(Ken Silva, Headline USA) No American had been convicted of seditious conspiracy prior to 2022, but that changed with the recent guilty verdicts against members of the right-wing Oath Keepers and Proud Boys for their actions on Jan. 6, 2021—leaving many to wonder: Will the DOJ prosecute Donald Trump next?
Left-wing media outlets have claimed that the “walls are closing in” around Trump so many times that it’s become an internet meme.
But in this case, some of the most vocal proponents of the theory that the DOJ will pursue sedition charges against are coming from conservative media. After all, if the DOJ is trying to sell to the American public that there was a widespread conspiracy to steal the election on J6, then it’s only reasonable to assume that prosecutors will accuse Trump of being the leader of such a scheme.
American Greatness writer Julie Kelly, who covered the Proud Boys trial, is one of the proponents of this theory.
“When he is indicted … which I think the chances have increased tremendously after today, I think he might get ‘pretrial detention’—what they did to every defendant charged with seditious conspiracy. So now they have a precedent for courts to sign off on,” Kelly said in the wake of the Proud Boys convictions.
As Kelly and others have noted, during the closing arguments of the Proud Boys trial, prosecutors played to the jury a video of Trump’s infamous remarks at a September 2020 presidential debate, when he told the Proud Boys to “stand back and stand by.” The DOJ also cited this remark when announcing the convictions—suggesting that Merrick Garland’s Justice Department views Trump as a player in the so-called J6 conspiracy.
Trump’s innocuous remarks at a presidential debate may seem too tenuous to serve as a basis for seditious conspiracy charges. But conservative legal analysts have noted that the bar has been lowered for proving seditious conspiracy.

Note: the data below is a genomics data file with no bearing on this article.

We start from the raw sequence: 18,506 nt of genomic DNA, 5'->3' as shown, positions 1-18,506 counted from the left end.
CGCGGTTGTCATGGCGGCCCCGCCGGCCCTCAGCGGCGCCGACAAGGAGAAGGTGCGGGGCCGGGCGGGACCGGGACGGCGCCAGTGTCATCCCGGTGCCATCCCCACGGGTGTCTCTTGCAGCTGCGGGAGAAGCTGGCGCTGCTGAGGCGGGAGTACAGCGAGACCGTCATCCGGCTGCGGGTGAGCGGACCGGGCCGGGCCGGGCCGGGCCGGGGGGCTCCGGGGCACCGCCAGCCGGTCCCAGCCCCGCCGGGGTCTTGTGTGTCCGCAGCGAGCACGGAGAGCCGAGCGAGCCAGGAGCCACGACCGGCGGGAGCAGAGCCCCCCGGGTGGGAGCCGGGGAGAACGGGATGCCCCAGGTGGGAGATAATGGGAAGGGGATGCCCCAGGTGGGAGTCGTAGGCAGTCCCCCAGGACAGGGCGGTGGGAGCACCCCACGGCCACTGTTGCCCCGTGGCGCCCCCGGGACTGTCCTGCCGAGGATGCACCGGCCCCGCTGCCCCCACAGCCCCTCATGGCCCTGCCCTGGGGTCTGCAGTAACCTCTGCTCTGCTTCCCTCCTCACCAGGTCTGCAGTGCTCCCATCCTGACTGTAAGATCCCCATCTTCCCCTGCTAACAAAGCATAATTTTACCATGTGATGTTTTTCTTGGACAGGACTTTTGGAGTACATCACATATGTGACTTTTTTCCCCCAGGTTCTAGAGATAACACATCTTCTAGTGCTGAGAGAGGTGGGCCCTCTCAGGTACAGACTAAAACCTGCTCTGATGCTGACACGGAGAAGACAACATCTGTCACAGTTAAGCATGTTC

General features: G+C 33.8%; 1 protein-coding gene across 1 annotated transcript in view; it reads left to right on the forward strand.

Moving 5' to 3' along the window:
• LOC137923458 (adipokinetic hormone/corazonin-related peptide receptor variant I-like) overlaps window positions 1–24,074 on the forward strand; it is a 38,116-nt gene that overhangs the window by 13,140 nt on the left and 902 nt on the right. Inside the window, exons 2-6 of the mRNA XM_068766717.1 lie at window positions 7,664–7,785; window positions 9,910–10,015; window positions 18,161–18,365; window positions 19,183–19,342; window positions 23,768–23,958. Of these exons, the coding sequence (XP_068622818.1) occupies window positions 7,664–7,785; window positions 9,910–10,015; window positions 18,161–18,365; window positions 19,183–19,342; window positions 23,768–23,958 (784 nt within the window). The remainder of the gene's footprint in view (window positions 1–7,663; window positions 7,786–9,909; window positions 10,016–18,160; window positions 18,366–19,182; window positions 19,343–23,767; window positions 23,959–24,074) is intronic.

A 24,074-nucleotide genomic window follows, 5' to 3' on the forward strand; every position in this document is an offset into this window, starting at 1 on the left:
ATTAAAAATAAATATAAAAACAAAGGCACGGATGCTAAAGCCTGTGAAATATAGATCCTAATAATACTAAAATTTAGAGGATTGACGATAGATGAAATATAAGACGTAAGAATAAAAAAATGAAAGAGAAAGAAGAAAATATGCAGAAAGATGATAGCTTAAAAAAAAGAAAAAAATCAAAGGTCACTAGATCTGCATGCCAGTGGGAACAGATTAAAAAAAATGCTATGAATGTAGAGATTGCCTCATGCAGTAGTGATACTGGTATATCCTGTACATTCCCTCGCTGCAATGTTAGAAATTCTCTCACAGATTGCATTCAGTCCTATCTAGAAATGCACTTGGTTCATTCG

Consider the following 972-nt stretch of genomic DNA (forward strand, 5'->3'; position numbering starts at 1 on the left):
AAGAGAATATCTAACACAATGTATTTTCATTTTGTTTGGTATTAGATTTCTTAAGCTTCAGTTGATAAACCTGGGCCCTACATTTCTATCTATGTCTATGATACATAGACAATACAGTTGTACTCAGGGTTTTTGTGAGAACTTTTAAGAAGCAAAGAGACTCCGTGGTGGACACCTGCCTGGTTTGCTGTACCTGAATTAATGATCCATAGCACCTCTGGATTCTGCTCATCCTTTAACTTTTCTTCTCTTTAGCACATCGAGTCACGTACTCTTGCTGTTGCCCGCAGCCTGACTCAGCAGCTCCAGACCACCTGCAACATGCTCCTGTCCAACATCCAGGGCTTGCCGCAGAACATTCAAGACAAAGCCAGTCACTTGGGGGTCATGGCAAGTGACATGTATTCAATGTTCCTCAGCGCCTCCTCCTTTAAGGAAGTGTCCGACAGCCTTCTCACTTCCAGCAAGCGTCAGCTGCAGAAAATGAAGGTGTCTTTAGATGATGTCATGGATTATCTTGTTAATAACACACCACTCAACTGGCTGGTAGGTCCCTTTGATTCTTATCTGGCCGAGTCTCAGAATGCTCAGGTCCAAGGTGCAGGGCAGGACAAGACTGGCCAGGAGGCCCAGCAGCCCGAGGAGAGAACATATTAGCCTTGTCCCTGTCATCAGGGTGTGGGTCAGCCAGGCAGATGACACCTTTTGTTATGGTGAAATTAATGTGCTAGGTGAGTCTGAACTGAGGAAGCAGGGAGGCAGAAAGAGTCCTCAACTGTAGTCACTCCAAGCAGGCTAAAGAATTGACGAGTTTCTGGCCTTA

“The jury [in the Proud Boys trial] was told that seditious conspiracy didn’t merely mean overthrow the government through force; it had the much broader meaning of interfering with the government by use of force,” Rachel Alexander, a former assistant attorney general for the state of Arizona, recently wrote for Townhall.
“[The judge] ruled that jurors could convict on conspiracy even if they found there was no plan to disrupt the certification of the election, but merely an ‘unspoken agreement’—whatever that means—to do so.”
And if Trump’s case were to be tried in Washington DC—as the Oath Keepers and Proud Boys were—Kelly, Alexander and others think there’s a more-than-likely chance that he is convicted.
“If anyone thinks it’s beyond the pale for this Justice Department to portray Trump as the American version of Osama bin Laden, think again,” Kelly said.
Ken Silva is a staff writer at Headline USA. Follow him at twitter.com/jd_cashless.